Supreme Court Rules That Cops DO NOT Need A Warrant to Search Your Home by Matt Agorist 2/26/2015 http://www.thefreethoughtproject.com
In another devastating blow to freedom, the Supreme Court ruled Tuesday that police don’t need a warrant to search your property. As long as two occupants disagree about allowing officers to enter, and the resident who refuses access is then arrested, police may enter the residence. “Instead of adhering to the warrant requirement,” Ginsburg wrote, “today’s decision tells the police they may dodge it, nevermind ample time to secure the approval of a neutral magistrate.” Tuesday’s ruling, she added, “shrinks to petite size our holding in Georgia v. Randolph.” Georgia v. Randolph was a similar case the Supreme Court addressed in 2006, in which a domestic violence suspect would not allow police to enter his home, though his wife did offer police consent. The police ultimately entered the home. The Court ruled in the case that the man’s refusal while being present in the home should have kept authorities from entering. “A physically present inhabitant’s express refusal of consent to a police search [of his home] is dispositive as to him, regardless of the consent of a fellow occupant,” the majority ruled in that case. The majority, led by Justice Samuel A. Alito Jr., said police need not take the time to get a magistrate’s approval before entering a home in such cases. But dissenters, led by Justice Ruth Bader Ginsburg, warned that the decision would erode protections against warrantless home searches. The court had previously held that such protections were at the “very core” of the 4th Amendment and its ban on unreasonable searches and seizures, reports the LA Times. … Matt Agorist’s wrap up: The implications for such a Stasi-esque interpretation of the 4th Amendment are staggering. This can and will open the door to even more unscrupulous police behavior. They will only need to say that someone may be in danger, and now they are justified in ransacking your home. While this doesn’t particularly allow for police to choose and enter any home they wish, it is nothing to be downplayed, especially since Justice Ginsburg, one of their own, even stated that this could lead to even more erosion of what is left of the 4th Amendment. Read more at http://thefreethoughtproject.com/supreme-court-rules-cops-warrant-search-home/#KXOWmbEs3Ul8ZTOT.99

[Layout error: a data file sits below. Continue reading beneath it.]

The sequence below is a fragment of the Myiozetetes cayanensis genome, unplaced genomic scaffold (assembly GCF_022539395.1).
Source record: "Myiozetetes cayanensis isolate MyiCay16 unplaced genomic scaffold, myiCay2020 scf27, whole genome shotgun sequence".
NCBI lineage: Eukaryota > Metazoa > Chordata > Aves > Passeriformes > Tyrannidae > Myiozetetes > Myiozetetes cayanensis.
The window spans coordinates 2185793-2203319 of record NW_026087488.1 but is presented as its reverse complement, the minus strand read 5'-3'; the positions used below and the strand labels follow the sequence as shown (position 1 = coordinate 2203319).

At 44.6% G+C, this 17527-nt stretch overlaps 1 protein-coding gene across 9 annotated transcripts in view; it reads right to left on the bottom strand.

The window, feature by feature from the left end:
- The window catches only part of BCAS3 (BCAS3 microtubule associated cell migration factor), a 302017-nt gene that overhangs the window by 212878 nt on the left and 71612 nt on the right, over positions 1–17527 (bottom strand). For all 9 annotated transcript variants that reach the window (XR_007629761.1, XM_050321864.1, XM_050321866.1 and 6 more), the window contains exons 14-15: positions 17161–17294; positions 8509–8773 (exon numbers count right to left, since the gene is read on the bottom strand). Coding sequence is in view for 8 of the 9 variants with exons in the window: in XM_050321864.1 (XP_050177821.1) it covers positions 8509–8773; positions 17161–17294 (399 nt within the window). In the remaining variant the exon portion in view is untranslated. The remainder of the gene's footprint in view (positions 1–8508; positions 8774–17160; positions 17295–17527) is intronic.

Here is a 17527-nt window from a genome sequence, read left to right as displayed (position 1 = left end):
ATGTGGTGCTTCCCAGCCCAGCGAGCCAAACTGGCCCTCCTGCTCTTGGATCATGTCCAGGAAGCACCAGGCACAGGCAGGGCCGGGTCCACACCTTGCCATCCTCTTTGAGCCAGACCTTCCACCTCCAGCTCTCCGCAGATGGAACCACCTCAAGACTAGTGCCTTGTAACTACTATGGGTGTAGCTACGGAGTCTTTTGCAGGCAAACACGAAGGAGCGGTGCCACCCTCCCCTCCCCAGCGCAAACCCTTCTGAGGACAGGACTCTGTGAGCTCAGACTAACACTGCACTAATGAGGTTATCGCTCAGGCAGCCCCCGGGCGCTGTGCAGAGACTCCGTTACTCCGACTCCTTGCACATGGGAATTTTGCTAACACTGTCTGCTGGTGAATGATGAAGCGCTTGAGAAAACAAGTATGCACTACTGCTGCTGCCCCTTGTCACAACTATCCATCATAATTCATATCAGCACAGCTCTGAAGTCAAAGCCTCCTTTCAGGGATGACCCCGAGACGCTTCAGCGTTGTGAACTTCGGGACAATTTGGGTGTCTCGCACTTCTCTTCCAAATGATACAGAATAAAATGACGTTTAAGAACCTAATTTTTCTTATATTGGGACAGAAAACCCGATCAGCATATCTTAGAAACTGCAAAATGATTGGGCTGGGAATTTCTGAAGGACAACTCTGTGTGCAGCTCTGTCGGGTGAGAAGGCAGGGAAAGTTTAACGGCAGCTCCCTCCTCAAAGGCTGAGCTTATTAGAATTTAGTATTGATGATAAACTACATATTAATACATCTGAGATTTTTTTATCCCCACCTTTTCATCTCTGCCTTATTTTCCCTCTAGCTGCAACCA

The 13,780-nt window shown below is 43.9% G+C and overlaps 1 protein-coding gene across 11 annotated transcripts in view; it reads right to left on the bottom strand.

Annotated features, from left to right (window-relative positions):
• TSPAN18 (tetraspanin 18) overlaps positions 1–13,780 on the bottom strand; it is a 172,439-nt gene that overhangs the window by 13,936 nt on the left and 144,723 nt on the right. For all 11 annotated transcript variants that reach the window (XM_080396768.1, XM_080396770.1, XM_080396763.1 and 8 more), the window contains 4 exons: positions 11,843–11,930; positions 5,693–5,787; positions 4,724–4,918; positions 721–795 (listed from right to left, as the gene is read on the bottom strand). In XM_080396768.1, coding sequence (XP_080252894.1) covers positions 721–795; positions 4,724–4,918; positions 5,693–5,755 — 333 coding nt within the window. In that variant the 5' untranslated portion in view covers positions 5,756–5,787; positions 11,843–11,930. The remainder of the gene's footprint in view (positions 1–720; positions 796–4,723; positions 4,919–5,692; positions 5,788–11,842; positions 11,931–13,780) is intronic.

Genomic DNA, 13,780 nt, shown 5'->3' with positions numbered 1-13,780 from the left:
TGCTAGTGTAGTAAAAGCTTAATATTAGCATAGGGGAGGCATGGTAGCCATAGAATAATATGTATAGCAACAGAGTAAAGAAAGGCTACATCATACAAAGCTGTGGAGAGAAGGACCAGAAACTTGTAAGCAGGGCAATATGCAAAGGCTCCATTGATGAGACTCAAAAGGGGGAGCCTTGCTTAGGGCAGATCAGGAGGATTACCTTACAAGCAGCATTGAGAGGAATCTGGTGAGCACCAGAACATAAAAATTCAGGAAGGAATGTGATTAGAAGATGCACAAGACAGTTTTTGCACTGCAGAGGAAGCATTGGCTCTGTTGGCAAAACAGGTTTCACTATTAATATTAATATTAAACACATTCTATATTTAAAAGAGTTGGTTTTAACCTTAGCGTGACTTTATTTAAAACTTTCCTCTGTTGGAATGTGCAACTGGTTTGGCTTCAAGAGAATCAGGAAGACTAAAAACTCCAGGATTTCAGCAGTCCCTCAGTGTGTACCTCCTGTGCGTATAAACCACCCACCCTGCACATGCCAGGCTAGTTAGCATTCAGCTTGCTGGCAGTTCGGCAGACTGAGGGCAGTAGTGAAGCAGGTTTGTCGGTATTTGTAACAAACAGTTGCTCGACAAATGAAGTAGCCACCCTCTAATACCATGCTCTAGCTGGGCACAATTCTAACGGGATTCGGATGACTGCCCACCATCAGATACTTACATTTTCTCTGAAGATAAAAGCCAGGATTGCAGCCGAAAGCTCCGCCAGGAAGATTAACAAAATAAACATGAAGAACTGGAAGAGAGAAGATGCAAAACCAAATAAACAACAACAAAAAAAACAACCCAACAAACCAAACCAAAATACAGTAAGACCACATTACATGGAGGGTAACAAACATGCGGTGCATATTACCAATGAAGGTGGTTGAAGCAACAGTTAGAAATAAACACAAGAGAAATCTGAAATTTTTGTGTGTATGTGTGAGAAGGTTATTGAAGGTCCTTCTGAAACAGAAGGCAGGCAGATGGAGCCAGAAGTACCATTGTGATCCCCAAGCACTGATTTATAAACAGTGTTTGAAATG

Mickey Byrd responded: Unless the 4th has been repealed, WHICH IT HASN’T…
Sean Thomson wrote: That’s not REALLY what they said. They said in a domestic violence situation, if ONE says yes and one says no, they can enter. But either way I’m not a fan.
Don Ross commented: My American friends, you ignore history at your own peril. How many of you learned of Hitler’s Enabling Act, and its effect on the Weimar Constitution and the power of the Reichstag? You don’t know (and don’t care), I see. Well, it might be of interest to know that the Homeland Security Act carries many provisions that are clear echoes from the Enabling Act of Nazi Germany and the East German Stasi (the state police). They always said, “When fascism comes to America, it’ll be wrapped in a big Red, White, and Blue Bow.
KaTy Haeuptie: Important in domestic violence cases for sure but a very slippery slope for anything else….
Zander Tansy: With domestic violence cases they have reasonable cause to enter and therefore not an unjust entry.
Clay Lovett: The ruling was on a domestic violence case, but went much further. It said that if two parties disagree, the warrant less search is good if one of the parties is arrested. Taking into consideration that one party on a domestic violence call is always arrested, all warrant less searches are now legal. Ta-da…. This doesn’t even begin to cover the cop asking a child for permission to enter.
Now you see why I shared this. :0(